For those who have participated in a swim club as a masters, recreational, or competitive swimmer, you can appreciate the impact swim coaches can have on our lives. They come in all forms, from hard-nosed, to humorous, to quiet, to loud, but most importantly, they all are at the center of a small community of people who share a passion for swimming. And in the rare instance, you get a coach (or two) that create the perfect environment for the team they happen to coach.
I want to acknowledge and thank Candy and Andy Noble for having achieved this perfect balance and creating the close community of swimmers at the Weymouth Club over the past 13 years. On a personal level, as I was making plans to move to the Northeast from the West Coast more than four years ago, I recall an email exchange with Candy, who through her enthusiasm, told me all about the local swim and triathlon scene and invited to come to a workout once I got to town. I also vividly recall the first swim practice, where the other swimmers could not have been more welcoming. Aside from a couple of swimmers who moved out of town, every one I met on that first day remained apart of this close-knit team.
The workouts were also “smart.” Having been a member of four masters swim teams from NY, to SF to San Diego, and most recently in Weymouth, and having swam as a guest in at least a dozen more across the country, I can tell you Andy and Candy created the most efficient workouts as far as maintaining one’s swim condition, speed and endurance. Importantly, they did so in an environment that was not too serious and mixed in the right amount of fun. For full transparency, I like to out-touch whoever’s next meet as much as the next person, but at the age of 39, I won’t be winning any Olympic qualifying events anytime soon, nor have I competed in a competitive event in more years than I can remember. But what is important to me at this age and stage of my life with a wonderful wife and young family is to enjoy being in the water.
And if you are in your own swim group, and like me have an appreciation for the hard work that your own coaches do, this story is an important lesson in reminding your swim coaches, their bosses, and their bosses bosses how much you appreciate what they do. I like my fellow swimmers unfortunately didn’t sufficiently bring this to the attention of the Weymouth Club management before said management made a bone-headed decision…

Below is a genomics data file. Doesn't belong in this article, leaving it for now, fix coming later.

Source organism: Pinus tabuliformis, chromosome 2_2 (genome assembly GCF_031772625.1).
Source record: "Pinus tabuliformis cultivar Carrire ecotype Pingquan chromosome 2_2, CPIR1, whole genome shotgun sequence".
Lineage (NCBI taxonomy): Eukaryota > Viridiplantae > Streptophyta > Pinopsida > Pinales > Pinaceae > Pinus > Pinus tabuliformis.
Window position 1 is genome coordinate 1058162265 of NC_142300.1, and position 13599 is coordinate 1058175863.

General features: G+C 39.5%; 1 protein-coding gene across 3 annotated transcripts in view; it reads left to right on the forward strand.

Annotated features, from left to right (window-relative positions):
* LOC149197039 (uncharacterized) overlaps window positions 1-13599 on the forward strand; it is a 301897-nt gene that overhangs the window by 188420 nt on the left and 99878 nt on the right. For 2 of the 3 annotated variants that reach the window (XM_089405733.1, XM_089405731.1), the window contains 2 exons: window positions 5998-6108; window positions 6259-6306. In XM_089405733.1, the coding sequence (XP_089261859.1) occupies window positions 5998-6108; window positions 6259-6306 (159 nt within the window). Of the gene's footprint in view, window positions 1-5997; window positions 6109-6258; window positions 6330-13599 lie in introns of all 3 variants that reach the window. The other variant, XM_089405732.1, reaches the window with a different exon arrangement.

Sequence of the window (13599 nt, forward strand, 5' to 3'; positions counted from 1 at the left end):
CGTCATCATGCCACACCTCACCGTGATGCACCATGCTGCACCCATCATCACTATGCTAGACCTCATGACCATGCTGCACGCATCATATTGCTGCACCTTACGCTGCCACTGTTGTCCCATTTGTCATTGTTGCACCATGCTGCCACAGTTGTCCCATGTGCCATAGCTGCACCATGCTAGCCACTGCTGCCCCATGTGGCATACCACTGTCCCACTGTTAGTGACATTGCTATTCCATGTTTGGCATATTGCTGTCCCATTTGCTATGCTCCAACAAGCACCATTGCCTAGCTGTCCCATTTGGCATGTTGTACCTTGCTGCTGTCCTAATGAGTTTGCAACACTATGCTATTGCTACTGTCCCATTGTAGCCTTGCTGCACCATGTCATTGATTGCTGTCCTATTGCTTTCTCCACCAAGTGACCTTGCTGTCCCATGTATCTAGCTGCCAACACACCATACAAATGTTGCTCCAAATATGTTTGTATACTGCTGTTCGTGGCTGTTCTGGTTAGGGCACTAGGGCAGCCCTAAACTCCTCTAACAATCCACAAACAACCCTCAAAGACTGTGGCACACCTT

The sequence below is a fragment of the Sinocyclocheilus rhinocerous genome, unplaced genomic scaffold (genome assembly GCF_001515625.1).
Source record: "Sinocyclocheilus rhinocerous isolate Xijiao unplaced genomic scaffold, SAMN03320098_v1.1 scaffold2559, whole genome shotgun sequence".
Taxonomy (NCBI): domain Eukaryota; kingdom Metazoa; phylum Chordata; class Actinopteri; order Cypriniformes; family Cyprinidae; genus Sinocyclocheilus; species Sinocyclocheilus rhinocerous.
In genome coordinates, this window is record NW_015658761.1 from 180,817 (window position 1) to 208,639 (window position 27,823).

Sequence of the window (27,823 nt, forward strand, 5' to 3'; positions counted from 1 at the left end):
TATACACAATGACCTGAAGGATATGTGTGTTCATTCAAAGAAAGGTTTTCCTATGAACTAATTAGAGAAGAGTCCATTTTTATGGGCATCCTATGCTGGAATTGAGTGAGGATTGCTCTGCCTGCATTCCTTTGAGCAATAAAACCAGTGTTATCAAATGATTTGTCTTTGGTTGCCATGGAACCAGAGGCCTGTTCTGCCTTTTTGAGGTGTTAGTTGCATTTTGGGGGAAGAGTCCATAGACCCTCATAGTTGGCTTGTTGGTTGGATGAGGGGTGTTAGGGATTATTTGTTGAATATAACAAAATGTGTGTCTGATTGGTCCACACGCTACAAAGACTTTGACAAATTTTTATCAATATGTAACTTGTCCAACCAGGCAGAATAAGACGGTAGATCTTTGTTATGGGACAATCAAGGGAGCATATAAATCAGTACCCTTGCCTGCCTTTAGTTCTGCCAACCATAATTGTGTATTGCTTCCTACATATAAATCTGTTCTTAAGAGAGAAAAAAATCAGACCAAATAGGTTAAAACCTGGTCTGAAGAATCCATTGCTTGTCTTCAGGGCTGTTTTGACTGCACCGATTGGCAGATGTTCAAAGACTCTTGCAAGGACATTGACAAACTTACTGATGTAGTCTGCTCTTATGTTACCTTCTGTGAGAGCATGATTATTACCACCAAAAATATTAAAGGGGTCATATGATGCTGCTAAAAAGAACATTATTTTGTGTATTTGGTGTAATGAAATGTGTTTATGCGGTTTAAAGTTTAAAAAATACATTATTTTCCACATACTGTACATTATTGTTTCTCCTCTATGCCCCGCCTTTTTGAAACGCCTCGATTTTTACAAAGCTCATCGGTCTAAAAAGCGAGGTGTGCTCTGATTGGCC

Last week our masters swim group at Weymouth learned that the Club’s management team decided to replace Candy and Andy, without advance notice, with new coaches and program that would “take it to a more instructional and, if the participant chooses, competitive direction” (stunning example of stating the obvious goal of a swim program). How they came to this decision is a mystery as not a single person from the Weymouth Club spoke with any of the swimmers ahead of time about what their goals were or sought their input on ideas for the Master’s team. The cowardly and/or ineptly conceived way this decision was made is in stark contrast to the club’s stated goal to “make the club more family oriented.” Clearly whoever is responsible for retaining members at the clue wasn’t consulted on this decision.
But this is not a post to bash the Weymouth Club, but one to encourage you to remember to thank your coach and most importantly, for those who swam with Candy and Andy, let’s immortalize our appreciation for all they’ve done by posting your comments and fun memories while swimming under them. Again, thank you Andy and Candy for all your coaching and I am confident we’ll all swim together again soon.
One thought on “Thank Your Swim Coach Today”
I wish to echo your comments. When I first contacted Candy and Andy they could not have been more welcoming. Even though I only swam on Fridays and Saturdays they always made me feel part of the group. And what a group: friendly, supportive, yet competitive. Many life events flowed through the pool and we got to see Andy and Candy’s family double in size. There were Christmas parties, Super Bowl pools (although I never really understood how they worked) and, of course, the 100x100s (once was enough for me!). I could count on being pushed at every workout and Andy’s calling out our times meant there was no place to hide! It gave me a glimpse into how both Andy and Candy became such elite athletes. Andy’s workouts were always varied and frequently revolved around a theme that he left to us to figure out. That did not mean they weren’t challenging. As I trailed behind Candy, I would often repeat to myself Andy’s sage advice, “you can do anything three times,” in order to make it through a set. There were fun practices too. Chaos was always, well, chaotic, while the “name your Olympian” set, the “pick the 300” set, and snakes kept things interesting. But, best of all was when Andy threw the written practice out the window and had us do relays, which always ended up being harder than what he had originally planned. Andy and Candy’s group has been a good part of my life, I count myself fortunate to have them as friends and they deserve many thanks and much appreciation for all they have given us.